Monday, June 13, 2016

It Doesn't Happen By Accident

From time to time we hear about endangered species – things like butterflies, elephants, rhinos, certain forms of oceanic and plant life. Recently we heard about the controversial shooting and killing of a western lowland silverback gorilla after a little boy somehow entered its enclosure at the Cincinnati Zoo. We feel protective of endangered species because once the last of their kind is gone, they can’t be recreated.

Which leads me to consider a different type of “endangered species” that appears under assault these days. It doesn’t consist of flesh and blood, or even tiny molecules, but it’s indispensable for life as we have known it. I’m thinking about wisdom.

Like the proverbial wise old owl,
wisdom is hard to find these days.
We’re blessed – or cursed, probably both – with living in an age when information of all kinds has never been so plentiful. I can’t remember the last time I saw a new set of encyclopedias; I’m not sure they’re even produced anymore since they’d be out of date before leaving the printing press. But even with so much information and knowledge literally at our fingertips, there’s no guarantee it will be combined with wisdom.

We hear politicians and celebrities voicing pompous, bombastic comments on all manner of topics, speaking loudly and with conviction. But that doesn’t mean they know what they’re talking about. We read about corporate executives making key decisions often to the detriment of their customers and companies. One can know much and still be a fool.

Wisdom can be defined as, “the soundness of an action or decision with regard to the application of experience, knowledge, and good judgment.” The key words there, I believe, are “soundness” and “good judgment.” Anyone in a position of authority can issue directives, but can they do so with wisdom, a sense of doing what’s right and best for all concerned?

Unfortunately, we can’t go to the supermarket or our favorite department store, walk down an aisle and purchase wisdom by the quart or the pound. It’s not a commodity. And similar to the endangered species mentioned above, true wisdom increasingly seems in rare supply. So where can we get it?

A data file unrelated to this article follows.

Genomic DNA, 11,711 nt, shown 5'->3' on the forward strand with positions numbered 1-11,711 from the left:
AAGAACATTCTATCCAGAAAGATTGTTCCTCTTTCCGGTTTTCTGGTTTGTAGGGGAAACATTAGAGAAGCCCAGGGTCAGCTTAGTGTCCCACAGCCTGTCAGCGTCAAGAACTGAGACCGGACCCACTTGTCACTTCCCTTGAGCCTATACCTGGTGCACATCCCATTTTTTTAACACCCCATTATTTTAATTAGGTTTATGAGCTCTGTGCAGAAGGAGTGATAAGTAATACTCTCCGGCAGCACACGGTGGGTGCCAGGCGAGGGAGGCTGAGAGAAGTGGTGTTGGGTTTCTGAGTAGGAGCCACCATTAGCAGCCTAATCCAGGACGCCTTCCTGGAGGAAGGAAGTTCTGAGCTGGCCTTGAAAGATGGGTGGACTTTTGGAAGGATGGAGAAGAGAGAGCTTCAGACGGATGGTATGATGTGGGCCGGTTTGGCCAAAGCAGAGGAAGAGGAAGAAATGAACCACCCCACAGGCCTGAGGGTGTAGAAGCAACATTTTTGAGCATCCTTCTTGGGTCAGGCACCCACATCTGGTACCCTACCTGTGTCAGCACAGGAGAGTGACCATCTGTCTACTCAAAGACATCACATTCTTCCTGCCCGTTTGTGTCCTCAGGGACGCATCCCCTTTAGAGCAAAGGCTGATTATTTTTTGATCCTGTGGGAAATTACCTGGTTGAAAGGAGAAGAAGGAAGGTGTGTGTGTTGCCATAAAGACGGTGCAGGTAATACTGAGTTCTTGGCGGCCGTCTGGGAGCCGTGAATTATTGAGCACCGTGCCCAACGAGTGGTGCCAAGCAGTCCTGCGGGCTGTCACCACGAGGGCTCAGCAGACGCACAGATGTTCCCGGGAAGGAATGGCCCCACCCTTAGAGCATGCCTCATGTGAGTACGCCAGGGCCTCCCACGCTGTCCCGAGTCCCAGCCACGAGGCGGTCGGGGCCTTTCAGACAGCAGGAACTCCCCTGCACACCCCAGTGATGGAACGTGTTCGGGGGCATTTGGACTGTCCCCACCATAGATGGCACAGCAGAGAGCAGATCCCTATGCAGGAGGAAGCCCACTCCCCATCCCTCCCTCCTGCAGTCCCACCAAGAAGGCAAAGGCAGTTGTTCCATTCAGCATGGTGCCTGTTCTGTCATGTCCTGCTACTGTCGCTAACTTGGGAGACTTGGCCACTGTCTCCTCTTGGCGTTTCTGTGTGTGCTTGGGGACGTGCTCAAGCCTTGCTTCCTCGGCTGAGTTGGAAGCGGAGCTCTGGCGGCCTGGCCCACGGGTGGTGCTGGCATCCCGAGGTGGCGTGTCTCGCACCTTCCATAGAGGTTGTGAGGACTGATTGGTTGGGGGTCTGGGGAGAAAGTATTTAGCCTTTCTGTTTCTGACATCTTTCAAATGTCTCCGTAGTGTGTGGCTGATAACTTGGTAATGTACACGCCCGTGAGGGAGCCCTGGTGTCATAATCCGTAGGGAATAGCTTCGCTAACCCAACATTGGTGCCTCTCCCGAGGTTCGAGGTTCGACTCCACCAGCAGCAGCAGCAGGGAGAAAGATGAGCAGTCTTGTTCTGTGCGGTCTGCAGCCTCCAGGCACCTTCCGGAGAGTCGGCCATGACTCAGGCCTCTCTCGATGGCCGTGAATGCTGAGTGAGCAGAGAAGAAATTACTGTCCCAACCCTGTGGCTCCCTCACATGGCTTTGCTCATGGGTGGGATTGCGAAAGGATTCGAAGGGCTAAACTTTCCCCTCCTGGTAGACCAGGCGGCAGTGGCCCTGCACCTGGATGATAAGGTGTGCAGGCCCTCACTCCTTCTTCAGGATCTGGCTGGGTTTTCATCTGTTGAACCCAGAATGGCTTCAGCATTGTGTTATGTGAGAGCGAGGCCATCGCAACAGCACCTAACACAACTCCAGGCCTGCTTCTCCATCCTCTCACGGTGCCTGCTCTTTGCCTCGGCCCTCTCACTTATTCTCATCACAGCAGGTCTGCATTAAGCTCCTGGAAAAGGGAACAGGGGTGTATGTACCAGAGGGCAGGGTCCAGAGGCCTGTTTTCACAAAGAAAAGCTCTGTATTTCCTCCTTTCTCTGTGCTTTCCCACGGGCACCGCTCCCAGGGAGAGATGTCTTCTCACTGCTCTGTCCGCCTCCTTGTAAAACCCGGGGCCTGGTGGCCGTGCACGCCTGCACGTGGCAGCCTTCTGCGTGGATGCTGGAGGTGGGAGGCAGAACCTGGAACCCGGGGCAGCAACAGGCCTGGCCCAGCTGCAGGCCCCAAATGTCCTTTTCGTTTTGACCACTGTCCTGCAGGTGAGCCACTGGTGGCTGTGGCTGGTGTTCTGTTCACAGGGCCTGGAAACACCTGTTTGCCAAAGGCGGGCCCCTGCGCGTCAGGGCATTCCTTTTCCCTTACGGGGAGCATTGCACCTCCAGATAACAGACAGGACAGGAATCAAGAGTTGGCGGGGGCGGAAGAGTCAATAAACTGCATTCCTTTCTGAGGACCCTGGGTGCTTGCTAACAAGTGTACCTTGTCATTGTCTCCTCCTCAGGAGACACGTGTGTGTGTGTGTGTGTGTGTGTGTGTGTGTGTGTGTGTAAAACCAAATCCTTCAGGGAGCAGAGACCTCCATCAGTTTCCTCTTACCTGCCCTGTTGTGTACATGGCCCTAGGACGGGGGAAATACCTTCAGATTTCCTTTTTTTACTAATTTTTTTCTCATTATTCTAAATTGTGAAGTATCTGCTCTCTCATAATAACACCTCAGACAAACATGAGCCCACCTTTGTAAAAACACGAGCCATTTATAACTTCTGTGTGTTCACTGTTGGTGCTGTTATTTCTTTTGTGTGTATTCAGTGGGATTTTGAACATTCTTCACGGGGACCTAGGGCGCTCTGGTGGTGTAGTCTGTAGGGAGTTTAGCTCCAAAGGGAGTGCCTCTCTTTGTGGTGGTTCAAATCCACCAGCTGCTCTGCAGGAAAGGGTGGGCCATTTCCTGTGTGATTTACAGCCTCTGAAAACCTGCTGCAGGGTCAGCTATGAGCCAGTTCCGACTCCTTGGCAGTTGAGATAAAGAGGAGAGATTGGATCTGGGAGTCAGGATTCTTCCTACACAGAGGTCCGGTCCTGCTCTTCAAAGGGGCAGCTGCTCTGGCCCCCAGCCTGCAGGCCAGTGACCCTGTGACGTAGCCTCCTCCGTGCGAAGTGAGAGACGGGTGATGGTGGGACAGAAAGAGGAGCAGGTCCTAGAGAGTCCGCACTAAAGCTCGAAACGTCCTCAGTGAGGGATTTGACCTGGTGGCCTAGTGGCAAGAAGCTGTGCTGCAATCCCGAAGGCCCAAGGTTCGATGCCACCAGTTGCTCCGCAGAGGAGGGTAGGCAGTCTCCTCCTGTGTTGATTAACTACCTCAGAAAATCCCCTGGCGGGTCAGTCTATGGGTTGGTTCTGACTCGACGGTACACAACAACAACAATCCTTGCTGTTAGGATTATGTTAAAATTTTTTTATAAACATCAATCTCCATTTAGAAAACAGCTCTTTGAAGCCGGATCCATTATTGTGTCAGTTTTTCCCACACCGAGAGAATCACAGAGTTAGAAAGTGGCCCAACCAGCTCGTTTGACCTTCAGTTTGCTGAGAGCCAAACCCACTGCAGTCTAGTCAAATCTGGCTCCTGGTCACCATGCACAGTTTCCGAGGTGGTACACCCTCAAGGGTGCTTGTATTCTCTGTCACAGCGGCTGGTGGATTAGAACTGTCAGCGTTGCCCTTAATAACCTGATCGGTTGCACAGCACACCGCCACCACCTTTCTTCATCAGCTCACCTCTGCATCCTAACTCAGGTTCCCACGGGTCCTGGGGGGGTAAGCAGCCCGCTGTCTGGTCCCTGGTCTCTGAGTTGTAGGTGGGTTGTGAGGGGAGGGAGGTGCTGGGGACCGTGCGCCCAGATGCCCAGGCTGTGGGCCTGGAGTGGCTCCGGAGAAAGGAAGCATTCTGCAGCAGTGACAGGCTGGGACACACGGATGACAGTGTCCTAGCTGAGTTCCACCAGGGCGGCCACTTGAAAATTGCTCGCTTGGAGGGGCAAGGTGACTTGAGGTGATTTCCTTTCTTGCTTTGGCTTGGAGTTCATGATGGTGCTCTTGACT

For starters, it’s not something we stumble upon by accident or suddenly possess after a good night’s sleep. “My, I can’t believe how wise I’ve gotten overnight!” No, the wisest people are often those who actually don’t realize how wise they are – but others do. Some might use other terms for it, like sagacity, keen insight or discernment, but wisdom typically rests with those who have sought after it deliberately.

We can gain wisdom through experience, especially in the aftermath of our mistakes and failure. I say can gain wisdom because some people seem intent on making the same dumb mistakes and rejecting any wisdom they could have gleaned from them. We also can gain wisdom by observing and learning from people we encounter that obviously have it. How do they act? What do they say? What are their perspectives on matters of importance to us?

Then there’s another never-fails source of wisdom: the Word of God. As I’ve noted in my book, Business At Its Best, there’s no more comprehensive source of wisdom and insight for today’s workplace, the home, marriage and family than the Bible. Even if you never read any portion of it besides the book of Proverbs (I’d highly recommend the other 65 books as well), you’d still find more wisdom than you’ll ever find in any college classroom or corporate boardroom.

It tells us the quest for wisdom should be intentional. No one accumulates wisdom by accident. "My son, if you accept my words and store up my commands within you, turning your ear to wisdom and applying your heart to understanding...then you will understand the fear of the Lord and find the knowledge of God" (Proverbs 2:1-5).

Another passage says we should pursue wisdom for our own good. “He who gets wisdom loves his own soul; he who cherishes understanding prospers” (Proverbs 19:8).

And it assures us that if we desire to become wise, we’d better resolve to hang out with people that already have it. “Walk with the wise and become wise, for a companion of fools suffers harm” (Proverbs 13:20). The book of wisdom also admonishes, “Listen to advice and accept instruction, and in the end you will be wise” (Proverbs 19:20).

Just as we can’t expect to become healthy in a quarantined hospital room, or acquire a strong work ethic from people lacking initiative, we’ll not find wisdom by associating with foolish folks. “The wisdom of the prudent is to give thought to their ways, but the folly of fools is deception” (Proverbs 14:8).

Do you – or someone you know – want to be wise? We won’t find it by sitting under a tree hoping it will bonk us on the head. We need to go after it, searching for it in places and with people where it’s in ample supply. Then we’ll discover its benefits: “By wisdom a house is built, and through understanding it is established; through knowledge its rooms are filled with rare and beautiful treasures” (Proverbs 24:15-16).

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